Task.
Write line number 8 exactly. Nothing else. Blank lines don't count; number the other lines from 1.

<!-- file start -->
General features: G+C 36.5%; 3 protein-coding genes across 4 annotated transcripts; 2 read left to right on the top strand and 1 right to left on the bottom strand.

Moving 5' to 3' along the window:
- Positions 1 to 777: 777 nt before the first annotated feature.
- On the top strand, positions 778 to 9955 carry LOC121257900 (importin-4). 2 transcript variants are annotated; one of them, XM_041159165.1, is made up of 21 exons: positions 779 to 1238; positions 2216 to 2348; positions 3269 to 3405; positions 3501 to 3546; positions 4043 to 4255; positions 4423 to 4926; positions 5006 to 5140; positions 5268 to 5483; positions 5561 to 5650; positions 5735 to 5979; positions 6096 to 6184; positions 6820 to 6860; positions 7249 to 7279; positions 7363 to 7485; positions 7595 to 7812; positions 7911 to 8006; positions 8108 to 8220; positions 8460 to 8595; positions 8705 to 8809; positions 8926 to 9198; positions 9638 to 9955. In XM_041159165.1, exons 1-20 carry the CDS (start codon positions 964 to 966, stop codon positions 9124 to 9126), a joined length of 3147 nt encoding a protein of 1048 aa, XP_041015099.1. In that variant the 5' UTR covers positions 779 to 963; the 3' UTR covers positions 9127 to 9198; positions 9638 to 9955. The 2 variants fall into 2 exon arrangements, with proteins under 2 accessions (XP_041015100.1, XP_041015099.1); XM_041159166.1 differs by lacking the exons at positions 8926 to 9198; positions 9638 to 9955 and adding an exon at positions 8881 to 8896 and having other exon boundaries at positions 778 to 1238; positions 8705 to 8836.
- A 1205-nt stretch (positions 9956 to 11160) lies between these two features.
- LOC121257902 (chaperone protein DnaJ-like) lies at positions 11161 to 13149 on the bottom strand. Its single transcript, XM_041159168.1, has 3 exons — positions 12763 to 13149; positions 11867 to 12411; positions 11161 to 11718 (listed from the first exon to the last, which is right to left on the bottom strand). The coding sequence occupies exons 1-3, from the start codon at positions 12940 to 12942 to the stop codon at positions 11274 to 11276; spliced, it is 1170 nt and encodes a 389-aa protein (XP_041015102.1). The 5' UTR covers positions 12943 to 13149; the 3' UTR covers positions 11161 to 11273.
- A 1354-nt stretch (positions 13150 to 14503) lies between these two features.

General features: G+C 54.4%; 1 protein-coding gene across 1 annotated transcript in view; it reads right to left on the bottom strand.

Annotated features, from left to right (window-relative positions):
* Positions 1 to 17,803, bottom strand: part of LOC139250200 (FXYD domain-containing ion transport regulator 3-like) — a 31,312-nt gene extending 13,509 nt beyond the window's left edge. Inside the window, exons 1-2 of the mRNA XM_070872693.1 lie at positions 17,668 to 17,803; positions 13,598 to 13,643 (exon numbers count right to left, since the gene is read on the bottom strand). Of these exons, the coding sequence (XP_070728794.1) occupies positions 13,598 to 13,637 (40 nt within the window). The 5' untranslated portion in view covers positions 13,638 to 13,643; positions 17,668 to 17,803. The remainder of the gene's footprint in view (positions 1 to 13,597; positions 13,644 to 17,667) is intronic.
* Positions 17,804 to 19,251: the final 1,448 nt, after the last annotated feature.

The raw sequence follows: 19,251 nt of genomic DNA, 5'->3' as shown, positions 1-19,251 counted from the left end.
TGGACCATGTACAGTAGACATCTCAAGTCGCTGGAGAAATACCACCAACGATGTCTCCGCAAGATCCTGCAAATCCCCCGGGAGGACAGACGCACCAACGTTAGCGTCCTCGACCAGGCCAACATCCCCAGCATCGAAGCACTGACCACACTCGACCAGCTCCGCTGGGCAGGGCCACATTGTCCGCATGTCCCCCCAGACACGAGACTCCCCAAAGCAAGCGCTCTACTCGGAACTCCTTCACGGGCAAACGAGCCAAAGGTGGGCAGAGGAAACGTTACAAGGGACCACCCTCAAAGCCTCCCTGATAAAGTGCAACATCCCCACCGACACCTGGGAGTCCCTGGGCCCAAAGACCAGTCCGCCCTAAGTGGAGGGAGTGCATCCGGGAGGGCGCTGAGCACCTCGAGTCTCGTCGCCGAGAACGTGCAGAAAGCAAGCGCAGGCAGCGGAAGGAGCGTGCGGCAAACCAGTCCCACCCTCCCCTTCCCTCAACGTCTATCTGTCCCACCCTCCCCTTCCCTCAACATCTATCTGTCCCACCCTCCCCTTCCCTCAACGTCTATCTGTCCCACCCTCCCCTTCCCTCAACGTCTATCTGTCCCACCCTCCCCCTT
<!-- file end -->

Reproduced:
General features: G+C 54.4%; 1 protein-coding gene across 1 annotated transcript in view; it reads right to left on the bottom strand.